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Prime Minister Tony Abbott says his government will not give in to "moral blackmail" following reported suicide attempts by asylum seekers on Christmas Island.
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'Moral blackmail' on Christmas Island?
Do suicide attempts by asylum seekers amount to moral blackmail?
Fairfax Media reports on Wednesday that a dozen mothers have tried to kill themselves on Christmas Island after deciding their children would have more chance of making it to Australia without them.
Mr Abbott said the reports of suicide attempts were "harrowing" but that the government would not change its policy of offshore processing and no permanent residency for asylum seekers who arrive by boat.
"No Australian government should be subjected to the spectacle of people saying 'unless you accept us, I am going to commit self harm','' Mr Abbott told Channel Nine on Wednesday.
''I don't believe any thinking Australian would want us to capitulate to moral blackmail.
''This is not going to be a government which has our policy driven by people who are attempting to hold us over a moral barrel – we won't be driven by that.''
The mothers on Christmas Island reportedly became inconsolable when told this week that they would be sent to Nauru and Manus Island, saying they would rather die, lawyers told Fairfax Media.
''We are gravely concerned about the welfare of the families on Christmas Island,'' Jacob Varghese, a principal at Maurice Blackburn Lawyers representing asylum seekers, said.
''We have heard from our clients there that in the last day several women have attempted suicide or harmed themselves. They are in a state of utter despair. They are concerned about the health of their children.''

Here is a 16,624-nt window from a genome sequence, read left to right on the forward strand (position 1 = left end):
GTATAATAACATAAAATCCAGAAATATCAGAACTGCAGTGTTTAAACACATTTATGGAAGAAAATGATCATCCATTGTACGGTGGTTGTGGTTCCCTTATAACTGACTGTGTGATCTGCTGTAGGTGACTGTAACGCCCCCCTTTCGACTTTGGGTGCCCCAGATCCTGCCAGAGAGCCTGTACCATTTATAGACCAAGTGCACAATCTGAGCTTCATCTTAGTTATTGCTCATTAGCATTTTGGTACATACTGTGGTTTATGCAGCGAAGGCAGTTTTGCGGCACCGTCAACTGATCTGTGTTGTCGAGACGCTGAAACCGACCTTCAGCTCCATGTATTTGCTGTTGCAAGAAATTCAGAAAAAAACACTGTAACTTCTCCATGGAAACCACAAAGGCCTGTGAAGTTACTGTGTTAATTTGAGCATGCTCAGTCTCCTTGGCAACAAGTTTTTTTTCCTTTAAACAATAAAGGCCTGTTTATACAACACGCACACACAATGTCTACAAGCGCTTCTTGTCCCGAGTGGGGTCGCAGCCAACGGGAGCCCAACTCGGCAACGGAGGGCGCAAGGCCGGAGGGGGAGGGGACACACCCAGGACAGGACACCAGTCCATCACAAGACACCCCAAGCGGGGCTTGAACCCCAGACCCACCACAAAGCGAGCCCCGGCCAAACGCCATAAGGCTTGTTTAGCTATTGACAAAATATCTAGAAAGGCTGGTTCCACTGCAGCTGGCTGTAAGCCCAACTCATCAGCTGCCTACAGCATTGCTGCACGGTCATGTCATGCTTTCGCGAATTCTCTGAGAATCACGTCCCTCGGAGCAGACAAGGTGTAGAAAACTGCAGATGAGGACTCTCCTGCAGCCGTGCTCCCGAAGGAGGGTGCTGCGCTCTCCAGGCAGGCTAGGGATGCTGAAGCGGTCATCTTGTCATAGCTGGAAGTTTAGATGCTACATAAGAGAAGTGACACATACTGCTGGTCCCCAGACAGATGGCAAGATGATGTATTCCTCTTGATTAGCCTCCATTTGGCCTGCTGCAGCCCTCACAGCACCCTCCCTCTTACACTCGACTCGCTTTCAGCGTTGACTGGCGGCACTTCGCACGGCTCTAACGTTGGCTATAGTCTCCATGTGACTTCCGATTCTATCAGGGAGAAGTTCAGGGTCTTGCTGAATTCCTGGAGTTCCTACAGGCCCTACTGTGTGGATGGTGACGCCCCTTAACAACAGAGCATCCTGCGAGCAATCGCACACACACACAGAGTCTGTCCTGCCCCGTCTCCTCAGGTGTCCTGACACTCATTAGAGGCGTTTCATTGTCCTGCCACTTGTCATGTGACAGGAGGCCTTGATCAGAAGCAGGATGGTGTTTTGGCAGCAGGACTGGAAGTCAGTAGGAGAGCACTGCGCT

Asked about Mr Abbott's comments, Opposition Leader Bill Shorten said on Wednesday: "It is not good enough to wash your hands of the safety of human beings in the manner in which he is doing.
''I think that Tony Abbott needs to spell out what are the safeguards they're putting in place to ensure that people in our care are treated safely, with decency and some degree of humanity.''
Mr Abbott also refused to say where a group of 153 asylum seekers were being held by Australian authorities, or whether they will be returned to Sri Lanka.
In the High Court on Tuesday the government promised to give three days notice before trying to return the group.
During the hearing the government for the first time confirmed their existence, after a week of speculation about their fate.
The group, which includes children as young as two, was intercepted at sea en route to Australia but won't be processed under the Migration Act because they never entered territorial waters.
The asylum seekers are being held aboard a Customs vessel outside Australian territorial waters, but on Wednesday Mr Abbott refused to confirm their exact location.
''I won't talk about on-the-water operations. That's to give aid and comfort to people smugglers. That's not something that I'm going to do,'' he said.
He also would not say that the asylum seekers would not be returned to Sri Lanka.
''I will confirm today, as we always will, that we will operate in accordance with our legal obligation, and we will operate in accordance with safety at sea,'' he said.
Asked about the boat of 153 asylum seekers, Greens immigration spokeswoman Sarah Hanson-Young said: ''It is Tony Abbott's Tampa and together with the secrecy, you've got to wonder whether it's Scott Morrison's children overboard.''
Former prime minister John Howard on Wednesday defended the Abbott government's record on asylum seekers, saying it had exceeded expectations.
''I don't think the government could have handled the asylum seeker issue any better - I think it's handled it extremely well,'' he told ABC radio.
''This government has fulfilled to the letter the commitment it made to the Australian people in the area of asylum seeker policy and protecting our borders.''
Labor's immigration spokesman Richard Marles said the opposition took issue with the onboard screening process.
''We don't understand how you can assess people's individual cases when everyone is steaming towards Sri Lanka,'' he told ABC radio on Wednesday.
Liberal Democrat senator David Leyonhjelm is worried about the asylum seekers' fate.
''It's a bit sad, they’re between the devil and the deep blue sea,'' he told reporters in Canberra on Wednesday.
Independent senator Nick Xenophon said on Wednesday that he trusted the High Court to make a fair decision.
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